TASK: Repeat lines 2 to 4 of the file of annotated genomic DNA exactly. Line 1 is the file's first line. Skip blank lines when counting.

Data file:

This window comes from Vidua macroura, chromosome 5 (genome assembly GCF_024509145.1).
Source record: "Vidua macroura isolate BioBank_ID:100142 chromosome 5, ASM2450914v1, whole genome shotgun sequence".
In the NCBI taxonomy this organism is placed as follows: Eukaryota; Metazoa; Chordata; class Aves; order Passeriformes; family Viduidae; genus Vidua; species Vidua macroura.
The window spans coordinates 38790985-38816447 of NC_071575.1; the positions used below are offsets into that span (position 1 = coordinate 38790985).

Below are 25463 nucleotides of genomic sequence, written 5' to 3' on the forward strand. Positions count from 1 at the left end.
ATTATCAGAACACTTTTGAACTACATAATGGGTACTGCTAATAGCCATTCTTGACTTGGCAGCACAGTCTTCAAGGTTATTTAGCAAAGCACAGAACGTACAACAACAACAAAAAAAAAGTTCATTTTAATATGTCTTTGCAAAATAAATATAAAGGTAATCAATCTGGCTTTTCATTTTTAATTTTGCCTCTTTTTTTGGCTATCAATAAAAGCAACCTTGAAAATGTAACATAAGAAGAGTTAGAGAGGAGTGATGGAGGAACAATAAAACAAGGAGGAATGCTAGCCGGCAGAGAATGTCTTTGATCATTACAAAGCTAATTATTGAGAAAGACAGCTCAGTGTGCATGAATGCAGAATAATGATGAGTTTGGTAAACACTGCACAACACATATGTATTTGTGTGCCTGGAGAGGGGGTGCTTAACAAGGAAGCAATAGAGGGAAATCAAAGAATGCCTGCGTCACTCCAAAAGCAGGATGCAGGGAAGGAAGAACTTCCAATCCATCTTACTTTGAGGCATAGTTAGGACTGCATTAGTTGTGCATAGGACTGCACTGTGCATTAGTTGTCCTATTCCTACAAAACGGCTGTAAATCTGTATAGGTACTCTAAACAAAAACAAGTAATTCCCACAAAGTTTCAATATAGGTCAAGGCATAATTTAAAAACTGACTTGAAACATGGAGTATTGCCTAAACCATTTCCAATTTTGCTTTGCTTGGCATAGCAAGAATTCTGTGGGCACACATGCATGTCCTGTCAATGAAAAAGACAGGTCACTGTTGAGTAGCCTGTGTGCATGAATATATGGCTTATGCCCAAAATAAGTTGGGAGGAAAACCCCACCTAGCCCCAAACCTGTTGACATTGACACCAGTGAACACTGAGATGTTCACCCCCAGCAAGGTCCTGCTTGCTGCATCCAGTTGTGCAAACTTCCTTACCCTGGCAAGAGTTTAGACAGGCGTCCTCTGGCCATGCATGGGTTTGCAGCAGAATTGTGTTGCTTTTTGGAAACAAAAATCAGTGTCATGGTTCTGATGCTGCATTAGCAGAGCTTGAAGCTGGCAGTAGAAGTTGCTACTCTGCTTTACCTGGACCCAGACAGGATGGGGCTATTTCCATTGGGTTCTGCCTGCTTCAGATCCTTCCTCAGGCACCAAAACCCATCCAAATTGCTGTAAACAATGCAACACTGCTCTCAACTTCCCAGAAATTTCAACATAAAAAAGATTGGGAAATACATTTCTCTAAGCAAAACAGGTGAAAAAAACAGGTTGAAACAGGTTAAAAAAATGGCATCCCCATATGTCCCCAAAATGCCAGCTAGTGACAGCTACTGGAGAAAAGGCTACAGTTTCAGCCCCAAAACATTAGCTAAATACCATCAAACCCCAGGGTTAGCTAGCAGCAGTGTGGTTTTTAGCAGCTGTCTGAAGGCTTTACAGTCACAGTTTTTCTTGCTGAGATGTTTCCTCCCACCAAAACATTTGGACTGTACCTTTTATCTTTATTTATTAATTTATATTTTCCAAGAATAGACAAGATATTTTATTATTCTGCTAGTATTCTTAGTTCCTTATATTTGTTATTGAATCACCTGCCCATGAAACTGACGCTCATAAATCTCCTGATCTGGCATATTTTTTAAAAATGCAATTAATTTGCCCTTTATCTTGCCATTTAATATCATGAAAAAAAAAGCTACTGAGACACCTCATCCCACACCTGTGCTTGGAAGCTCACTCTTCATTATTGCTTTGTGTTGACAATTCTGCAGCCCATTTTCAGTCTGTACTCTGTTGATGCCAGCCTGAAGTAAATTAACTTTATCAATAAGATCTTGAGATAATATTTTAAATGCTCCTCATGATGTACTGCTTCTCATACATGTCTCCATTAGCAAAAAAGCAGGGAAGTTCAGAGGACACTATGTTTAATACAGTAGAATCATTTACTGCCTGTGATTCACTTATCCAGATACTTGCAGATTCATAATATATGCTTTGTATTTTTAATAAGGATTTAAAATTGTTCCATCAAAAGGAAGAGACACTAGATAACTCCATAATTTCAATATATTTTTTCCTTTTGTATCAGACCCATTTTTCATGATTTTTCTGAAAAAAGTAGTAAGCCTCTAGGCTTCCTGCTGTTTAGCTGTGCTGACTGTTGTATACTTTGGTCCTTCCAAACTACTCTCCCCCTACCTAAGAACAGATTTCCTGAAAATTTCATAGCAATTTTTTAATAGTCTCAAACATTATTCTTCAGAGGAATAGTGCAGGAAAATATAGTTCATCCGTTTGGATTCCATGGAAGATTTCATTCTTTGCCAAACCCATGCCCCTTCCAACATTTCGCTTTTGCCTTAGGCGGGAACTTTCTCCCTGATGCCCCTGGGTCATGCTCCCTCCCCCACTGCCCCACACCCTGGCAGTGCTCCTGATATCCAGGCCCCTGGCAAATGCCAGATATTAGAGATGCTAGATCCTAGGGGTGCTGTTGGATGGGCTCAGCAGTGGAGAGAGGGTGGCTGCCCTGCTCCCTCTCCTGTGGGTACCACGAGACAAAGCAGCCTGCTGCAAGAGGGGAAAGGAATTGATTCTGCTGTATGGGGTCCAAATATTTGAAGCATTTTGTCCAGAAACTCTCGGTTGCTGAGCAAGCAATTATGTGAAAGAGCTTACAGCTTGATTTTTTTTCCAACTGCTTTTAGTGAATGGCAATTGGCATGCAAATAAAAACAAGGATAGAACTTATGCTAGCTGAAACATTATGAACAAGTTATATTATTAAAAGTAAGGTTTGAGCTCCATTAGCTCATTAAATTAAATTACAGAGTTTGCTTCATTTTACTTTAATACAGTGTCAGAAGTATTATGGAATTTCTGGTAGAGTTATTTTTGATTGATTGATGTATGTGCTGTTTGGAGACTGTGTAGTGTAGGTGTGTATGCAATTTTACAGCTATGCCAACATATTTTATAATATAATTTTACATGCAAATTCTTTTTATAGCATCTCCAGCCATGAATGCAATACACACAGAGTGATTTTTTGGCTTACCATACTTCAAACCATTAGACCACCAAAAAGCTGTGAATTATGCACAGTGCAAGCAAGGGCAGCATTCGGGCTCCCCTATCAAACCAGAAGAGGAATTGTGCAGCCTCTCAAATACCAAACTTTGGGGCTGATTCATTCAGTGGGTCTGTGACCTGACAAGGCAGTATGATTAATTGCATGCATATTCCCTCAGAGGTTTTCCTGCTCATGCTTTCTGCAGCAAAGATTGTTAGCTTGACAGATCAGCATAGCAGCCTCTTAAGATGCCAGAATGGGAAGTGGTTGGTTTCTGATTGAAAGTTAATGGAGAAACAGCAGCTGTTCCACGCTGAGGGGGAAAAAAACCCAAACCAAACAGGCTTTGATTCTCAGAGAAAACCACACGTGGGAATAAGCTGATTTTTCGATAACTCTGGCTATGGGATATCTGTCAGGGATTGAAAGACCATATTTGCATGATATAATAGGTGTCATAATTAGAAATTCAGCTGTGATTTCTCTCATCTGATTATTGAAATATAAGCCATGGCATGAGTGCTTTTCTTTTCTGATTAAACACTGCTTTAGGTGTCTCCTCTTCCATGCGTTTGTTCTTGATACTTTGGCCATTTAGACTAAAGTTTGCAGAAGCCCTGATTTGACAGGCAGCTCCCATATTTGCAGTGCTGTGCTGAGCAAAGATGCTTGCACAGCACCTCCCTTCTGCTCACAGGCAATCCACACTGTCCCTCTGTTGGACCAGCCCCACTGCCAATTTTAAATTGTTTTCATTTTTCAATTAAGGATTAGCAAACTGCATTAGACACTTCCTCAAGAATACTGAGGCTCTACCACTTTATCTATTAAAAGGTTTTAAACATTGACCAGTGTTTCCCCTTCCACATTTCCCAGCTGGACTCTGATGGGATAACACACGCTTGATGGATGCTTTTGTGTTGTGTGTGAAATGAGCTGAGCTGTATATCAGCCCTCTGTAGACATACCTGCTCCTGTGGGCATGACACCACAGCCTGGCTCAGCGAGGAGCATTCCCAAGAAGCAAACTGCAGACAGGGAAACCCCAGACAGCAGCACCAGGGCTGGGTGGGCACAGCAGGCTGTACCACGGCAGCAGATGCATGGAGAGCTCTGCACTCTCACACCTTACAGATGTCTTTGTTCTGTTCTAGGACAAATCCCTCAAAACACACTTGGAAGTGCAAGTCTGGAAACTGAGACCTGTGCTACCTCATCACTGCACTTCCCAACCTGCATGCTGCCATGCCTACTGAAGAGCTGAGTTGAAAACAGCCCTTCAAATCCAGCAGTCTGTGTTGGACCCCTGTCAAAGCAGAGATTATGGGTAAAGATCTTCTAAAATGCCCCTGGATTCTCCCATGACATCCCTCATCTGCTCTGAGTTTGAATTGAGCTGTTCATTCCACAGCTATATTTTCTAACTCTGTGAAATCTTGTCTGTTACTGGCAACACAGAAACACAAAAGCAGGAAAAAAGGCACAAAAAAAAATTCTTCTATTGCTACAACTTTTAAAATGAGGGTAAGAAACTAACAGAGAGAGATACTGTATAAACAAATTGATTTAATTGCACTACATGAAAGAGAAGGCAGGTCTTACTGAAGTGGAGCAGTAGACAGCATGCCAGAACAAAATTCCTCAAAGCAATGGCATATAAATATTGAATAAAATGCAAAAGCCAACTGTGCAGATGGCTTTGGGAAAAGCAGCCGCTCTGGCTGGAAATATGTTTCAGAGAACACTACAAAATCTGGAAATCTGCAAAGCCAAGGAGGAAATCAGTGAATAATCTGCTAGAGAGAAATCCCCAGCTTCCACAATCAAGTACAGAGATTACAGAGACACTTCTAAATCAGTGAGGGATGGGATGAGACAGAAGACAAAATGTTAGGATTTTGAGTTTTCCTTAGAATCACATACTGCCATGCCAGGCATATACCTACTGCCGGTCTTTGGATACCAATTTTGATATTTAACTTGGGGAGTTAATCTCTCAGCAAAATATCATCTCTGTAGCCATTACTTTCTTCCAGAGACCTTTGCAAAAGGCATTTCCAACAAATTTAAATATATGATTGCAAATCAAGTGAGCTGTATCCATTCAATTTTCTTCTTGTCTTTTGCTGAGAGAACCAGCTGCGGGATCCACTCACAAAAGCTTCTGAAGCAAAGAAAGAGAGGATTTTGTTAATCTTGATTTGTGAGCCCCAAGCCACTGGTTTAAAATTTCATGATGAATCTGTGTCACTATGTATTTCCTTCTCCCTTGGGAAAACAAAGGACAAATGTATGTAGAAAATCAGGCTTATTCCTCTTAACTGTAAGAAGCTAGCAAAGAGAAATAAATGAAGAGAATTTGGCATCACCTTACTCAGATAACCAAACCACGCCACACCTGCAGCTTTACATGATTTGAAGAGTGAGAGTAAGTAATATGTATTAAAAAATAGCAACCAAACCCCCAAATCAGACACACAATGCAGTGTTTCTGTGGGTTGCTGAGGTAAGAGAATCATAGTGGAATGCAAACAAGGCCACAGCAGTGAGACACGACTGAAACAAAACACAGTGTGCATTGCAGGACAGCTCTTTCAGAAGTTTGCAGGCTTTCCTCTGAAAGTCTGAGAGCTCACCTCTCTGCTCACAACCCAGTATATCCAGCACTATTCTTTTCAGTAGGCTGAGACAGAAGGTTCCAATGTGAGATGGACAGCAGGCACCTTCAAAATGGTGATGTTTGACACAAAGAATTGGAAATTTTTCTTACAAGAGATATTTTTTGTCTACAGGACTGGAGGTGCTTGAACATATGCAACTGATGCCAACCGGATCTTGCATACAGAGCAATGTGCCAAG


Source record: "Vidua macroura isolate BioBank_ID:100142 chromosome 5, ASM2450914v1, whole genome shotgun sequence".
In the NCBI taxonomy this organism is placed as follows: Eukaryota; Metazoa; Chordata; class Aves; order Passeriformes; family Viduidae; genus Vidua; species Vidua macroura.
The window spans coordinates 38790985-38816447 of NC_071575.1; the positions used below are offsets into that span (position 1 = coordinate 38790985).